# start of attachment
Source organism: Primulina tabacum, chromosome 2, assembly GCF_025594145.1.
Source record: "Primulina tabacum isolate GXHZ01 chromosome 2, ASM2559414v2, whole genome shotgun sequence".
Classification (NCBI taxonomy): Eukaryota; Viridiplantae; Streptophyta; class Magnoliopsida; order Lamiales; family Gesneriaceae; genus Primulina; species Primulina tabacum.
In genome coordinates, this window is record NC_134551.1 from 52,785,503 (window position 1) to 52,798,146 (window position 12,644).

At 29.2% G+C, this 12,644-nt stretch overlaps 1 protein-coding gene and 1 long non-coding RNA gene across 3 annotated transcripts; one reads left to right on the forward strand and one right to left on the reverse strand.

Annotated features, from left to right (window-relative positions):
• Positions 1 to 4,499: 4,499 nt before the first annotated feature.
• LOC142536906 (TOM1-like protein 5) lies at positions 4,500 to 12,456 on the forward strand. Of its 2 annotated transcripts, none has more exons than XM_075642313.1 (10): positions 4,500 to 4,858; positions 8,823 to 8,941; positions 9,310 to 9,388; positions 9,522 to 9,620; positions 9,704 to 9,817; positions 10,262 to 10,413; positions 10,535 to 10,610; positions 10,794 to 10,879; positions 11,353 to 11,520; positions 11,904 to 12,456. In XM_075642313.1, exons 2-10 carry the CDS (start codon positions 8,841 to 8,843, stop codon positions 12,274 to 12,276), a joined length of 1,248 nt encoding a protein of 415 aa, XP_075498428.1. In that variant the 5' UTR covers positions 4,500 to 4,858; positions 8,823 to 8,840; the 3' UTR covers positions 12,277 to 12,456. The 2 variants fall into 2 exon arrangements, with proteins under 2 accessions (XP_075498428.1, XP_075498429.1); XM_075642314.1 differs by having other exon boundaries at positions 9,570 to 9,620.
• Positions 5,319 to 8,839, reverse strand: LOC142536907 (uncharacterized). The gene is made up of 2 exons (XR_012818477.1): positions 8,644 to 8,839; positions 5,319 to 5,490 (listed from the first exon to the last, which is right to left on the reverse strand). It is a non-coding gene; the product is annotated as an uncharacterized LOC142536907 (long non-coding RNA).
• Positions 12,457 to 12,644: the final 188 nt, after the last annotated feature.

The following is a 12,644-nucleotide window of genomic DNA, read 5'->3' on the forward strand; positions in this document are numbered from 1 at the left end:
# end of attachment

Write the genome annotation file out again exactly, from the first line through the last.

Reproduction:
Source organism: Primulina tabacum, chromosome 2, assembly GCF_025594145.1.
Source record: "Primulina tabacum isolate GXHZ01 chromosome 2, ASM2559414v2, whole genome shotgun sequence".
Classification (NCBI taxonomy): Eukaryota; Viridiplantae; Streptophyta; class Magnoliopsida; order Lamiales; family Gesneriaceae; genus Primulina; species Primulina tabacum.
In genome coordinates, this window is record NC_134551.1 from 52,785,503 (window position 1) to 52,798,146 (window position 12,644).

At 29.2% G+C, this 12,644-nt stretch overlaps 1 protein-coding gene and 1 long non-coding RNA gene across 3 annotated transcripts; one reads left to right on the forward strand and one right to left on the reverse strand.

Annotated features, from left to right (window-relative positions):
• Positions 1 to 4,499: 4,499 nt before the first annotated feature.
• LOC142536906 (TOM1-like protein 5) lies at positions 4,500 to 12,456 on the forward strand. Of its 2 annotated transcripts, none has more exons than XM_075642313.1 (10): positions 4,500 to 4,858; positions 8,823 to 8,941; positions 9,310 to 9,388; positions 9,522 to 9,620; positions 9,704 to 9,817; positions 10,262 to 10,413; positions 10,535 to 10,610; positions 10,794 to 10,879; positions 11,353 to 11,520; positions 11,904 to 12,456. In XM_075642313.1, exons 2-10 carry the CDS (start codon positions 8,841 to 8,843, stop codon positions 12,274 to 12,276), a joined length of 1,248 nt encoding a protein of 415 aa, XP_075498428.1. In that variant the 5' UTR covers positions 4,500 to 4,858; positions 8,823 to 8,840; the 3' UTR covers positions 12,277 to 12,456. The 2 variants fall into 2 exon arrangements, with proteins under 2 accessions (XP_075498428.1, XP_075498429.1); XM_075642314.1 differs by having other exon boundaries at positions 9,570 to 9,620.
• Positions 5,319 to 8,839, reverse strand: LOC142536907 (uncharacterized). The gene is made up of 2 exons (XR_012818477.1): positions 8,644 to 8,839; positions 5,319 to 5,490 (listed from the first exon to the last, which is right to left on the reverse strand). It is a non-coding gene; the product is annotated as an uncharacterized LOC142536907 (long non-coding RNA).
• Positions 12,457 to 12,644: the final 188 nt, after the last annotated feature.

The following is a 12,644-nucleotide window of genomic DNA, read 5'->3' on the forward strand; positions in this document are numbered from 1 at the left end: